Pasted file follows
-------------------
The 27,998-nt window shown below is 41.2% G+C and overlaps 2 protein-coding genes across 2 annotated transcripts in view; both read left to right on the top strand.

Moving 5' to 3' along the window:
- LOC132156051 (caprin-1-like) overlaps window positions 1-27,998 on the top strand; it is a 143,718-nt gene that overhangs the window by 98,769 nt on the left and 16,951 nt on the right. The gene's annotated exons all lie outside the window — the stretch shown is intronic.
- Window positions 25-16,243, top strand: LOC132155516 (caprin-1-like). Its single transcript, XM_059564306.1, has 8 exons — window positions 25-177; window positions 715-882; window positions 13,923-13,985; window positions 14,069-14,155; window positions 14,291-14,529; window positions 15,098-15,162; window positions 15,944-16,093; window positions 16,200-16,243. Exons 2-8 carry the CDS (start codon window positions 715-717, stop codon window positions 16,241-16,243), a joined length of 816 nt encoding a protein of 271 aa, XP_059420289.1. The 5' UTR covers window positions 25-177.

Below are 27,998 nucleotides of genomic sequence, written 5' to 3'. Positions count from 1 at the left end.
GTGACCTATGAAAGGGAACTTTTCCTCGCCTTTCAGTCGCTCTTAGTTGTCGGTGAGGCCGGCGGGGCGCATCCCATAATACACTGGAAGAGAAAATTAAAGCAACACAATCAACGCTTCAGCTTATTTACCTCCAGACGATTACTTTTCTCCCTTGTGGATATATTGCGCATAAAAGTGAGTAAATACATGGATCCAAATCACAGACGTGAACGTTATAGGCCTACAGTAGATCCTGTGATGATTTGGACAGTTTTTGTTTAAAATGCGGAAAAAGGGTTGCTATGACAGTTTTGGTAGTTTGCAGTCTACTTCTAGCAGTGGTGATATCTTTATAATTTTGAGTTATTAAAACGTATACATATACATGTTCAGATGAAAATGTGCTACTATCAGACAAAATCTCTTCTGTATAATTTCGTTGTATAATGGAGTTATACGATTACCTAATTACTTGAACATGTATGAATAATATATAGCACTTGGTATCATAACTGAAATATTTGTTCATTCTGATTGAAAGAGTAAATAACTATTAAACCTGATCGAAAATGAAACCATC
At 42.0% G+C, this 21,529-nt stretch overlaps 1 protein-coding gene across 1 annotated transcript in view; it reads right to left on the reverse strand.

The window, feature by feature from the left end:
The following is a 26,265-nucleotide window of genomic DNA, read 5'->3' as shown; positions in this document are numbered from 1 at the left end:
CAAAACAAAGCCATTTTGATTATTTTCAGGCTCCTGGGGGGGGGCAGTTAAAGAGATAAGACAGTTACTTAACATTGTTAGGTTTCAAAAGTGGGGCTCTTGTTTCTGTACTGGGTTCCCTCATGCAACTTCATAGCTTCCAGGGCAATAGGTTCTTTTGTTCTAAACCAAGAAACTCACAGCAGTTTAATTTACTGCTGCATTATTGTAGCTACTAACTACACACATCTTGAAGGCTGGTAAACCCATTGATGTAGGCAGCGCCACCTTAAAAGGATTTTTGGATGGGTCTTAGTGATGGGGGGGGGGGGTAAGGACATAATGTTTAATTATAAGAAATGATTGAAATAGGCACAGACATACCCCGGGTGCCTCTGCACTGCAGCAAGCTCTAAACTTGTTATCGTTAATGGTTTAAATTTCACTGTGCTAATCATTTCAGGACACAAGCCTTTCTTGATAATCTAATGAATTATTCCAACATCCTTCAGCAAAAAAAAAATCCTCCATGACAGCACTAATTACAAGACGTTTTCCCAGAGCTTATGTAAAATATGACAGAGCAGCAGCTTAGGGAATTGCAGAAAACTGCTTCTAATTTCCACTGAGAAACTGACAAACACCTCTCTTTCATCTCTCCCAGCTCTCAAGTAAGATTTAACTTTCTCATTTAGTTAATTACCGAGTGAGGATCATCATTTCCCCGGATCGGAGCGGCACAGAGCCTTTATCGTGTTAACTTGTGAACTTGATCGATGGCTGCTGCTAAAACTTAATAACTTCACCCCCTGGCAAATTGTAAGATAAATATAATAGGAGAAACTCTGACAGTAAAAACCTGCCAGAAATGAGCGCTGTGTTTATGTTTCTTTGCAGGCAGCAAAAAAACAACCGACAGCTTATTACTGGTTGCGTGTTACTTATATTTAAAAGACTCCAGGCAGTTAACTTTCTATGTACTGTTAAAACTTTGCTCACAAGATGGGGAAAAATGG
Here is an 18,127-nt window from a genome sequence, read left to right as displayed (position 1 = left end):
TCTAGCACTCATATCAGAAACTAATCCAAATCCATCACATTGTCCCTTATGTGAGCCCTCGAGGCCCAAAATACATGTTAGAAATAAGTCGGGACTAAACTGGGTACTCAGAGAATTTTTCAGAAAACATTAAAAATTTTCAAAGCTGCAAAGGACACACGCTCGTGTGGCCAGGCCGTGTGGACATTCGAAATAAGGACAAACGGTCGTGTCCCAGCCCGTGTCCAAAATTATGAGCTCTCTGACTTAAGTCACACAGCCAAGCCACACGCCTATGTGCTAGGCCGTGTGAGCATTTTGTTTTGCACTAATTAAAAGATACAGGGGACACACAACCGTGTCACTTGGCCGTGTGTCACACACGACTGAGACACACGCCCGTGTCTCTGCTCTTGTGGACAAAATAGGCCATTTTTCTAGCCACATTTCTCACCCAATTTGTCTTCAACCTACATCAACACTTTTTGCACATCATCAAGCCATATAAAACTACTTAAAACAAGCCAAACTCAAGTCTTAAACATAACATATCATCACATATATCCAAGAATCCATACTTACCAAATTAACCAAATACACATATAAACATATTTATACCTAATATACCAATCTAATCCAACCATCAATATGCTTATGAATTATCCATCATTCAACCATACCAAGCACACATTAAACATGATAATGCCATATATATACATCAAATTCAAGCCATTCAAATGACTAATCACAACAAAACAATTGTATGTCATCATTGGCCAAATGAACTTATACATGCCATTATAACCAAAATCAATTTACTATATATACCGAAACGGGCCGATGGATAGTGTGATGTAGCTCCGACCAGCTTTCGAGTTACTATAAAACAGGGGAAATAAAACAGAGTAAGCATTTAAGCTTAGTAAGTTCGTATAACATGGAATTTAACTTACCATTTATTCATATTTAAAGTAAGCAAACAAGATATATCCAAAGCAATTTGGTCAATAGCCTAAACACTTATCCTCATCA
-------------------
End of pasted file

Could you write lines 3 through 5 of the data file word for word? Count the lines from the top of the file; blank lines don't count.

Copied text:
- LOC132156051 (caprin-1-like) overlaps window positions 1-27,998 on the top strand; it is a 143,718-nt gene that overhangs the window by 98,769 nt on the left and 16,951 nt on the right. The gene's annotated exons all lie outside the window — the stretch shown is intronic.
- Window positions 25-16,243, top strand: LOC132155516 (caprin-1-like). Its single transcript, XM_059564306.1, has 8 exons — window positions 25-177; window positions 715-882; window positions 13,923-13,985; window positions 14,069-14,155; window positions 14,291-14,529; window positions 15,098-15,162; window positions 15,944-16,093; window positions 16,200-16,243. Exons 2-8 carry the CDS (start codon window positions 715-717, stop codon window positions 16,241-16,243), a joined length of 816 nt encoding a protein of 271 aa, XP_059420289.1. The 5' UTR covers window positions 25-177.

Below are 27,998 nucleotides of genomic sequence, written 5' to 3'. Positions count from 1 at the left end.